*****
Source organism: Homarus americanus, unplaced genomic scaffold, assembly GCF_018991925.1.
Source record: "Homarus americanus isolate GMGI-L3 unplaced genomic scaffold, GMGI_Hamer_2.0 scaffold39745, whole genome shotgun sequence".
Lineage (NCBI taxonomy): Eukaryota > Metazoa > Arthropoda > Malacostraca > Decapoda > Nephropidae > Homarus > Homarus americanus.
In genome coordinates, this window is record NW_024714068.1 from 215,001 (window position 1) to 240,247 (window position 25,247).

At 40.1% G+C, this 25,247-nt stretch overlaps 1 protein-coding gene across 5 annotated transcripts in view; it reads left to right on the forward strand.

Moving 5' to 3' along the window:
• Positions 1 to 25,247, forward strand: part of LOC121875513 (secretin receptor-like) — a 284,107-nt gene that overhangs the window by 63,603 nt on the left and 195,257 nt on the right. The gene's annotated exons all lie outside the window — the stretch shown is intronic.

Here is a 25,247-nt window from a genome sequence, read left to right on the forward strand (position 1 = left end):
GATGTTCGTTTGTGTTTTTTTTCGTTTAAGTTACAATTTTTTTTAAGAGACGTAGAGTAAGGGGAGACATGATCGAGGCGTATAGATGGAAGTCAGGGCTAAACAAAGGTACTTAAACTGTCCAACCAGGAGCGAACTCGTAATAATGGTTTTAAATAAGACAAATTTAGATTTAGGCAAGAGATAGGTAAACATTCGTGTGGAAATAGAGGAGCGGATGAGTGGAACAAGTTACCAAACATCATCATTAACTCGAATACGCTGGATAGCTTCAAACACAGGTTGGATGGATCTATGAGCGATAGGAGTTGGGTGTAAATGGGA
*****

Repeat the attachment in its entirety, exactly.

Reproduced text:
Source organism: Homarus americanus, unplaced genomic scaffold, assembly GCF_018991925.1.
Source record: "Homarus americanus isolate GMGI-L3 unplaced genomic scaffold, GMGI_Hamer_2.0 scaffold39745, whole genome shotgun sequence".
Lineage (NCBI taxonomy): Eukaryota > Metazoa > Arthropoda > Malacostraca > Decapoda > Nephropidae > Homarus > Homarus americanus.
In genome coordinates, this window is record NW_024714068.1 from 215,001 (window position 1) to 240,247 (window position 25,247).

At 40.1% G+C, this 25,247-nt stretch overlaps 1 protein-coding gene across 5 annotated transcripts in view; it reads left to right on the forward strand.

Moving 5' to 3' along the window:
• Positions 1 to 25,247, forward strand: part of LOC121875513 (secretin receptor-like) — a 284,107-nt gene that overhangs the window by 63,603 nt on the left and 195,257 nt on the right. The gene's annotated exons all lie outside the window — the stretch shown is intronic.

Here is a 25,247-nt window from a genome sequence, read left to right on the forward strand (position 1 = left end):
GATGTTCGTTTGTGTTTTTTTTCGTTTAAGTTACAATTTTTTTTAAGAGACGTAGAGTAAGGGGAGACATGATCGAGGCGTATAGATGGAAGTCAGGGCTAAACAAAGGTACTTAAACTGTCCAACCAGGAGCGAACTCGTAATAATGGTTTTAAATAAGACAAATTTAGATTTAGGCAAGAGATAGGTAAACATTCGTGTGGAAATAGAGGAGCGGATGAGTGGAACAAGTTACCAAACATCATCATTAACTCGAATACGCTGGATAGCTTCAAACACAGGTTGGATGGATCTATGAGCGATAGGAGTTGGGTGTAAATGGGA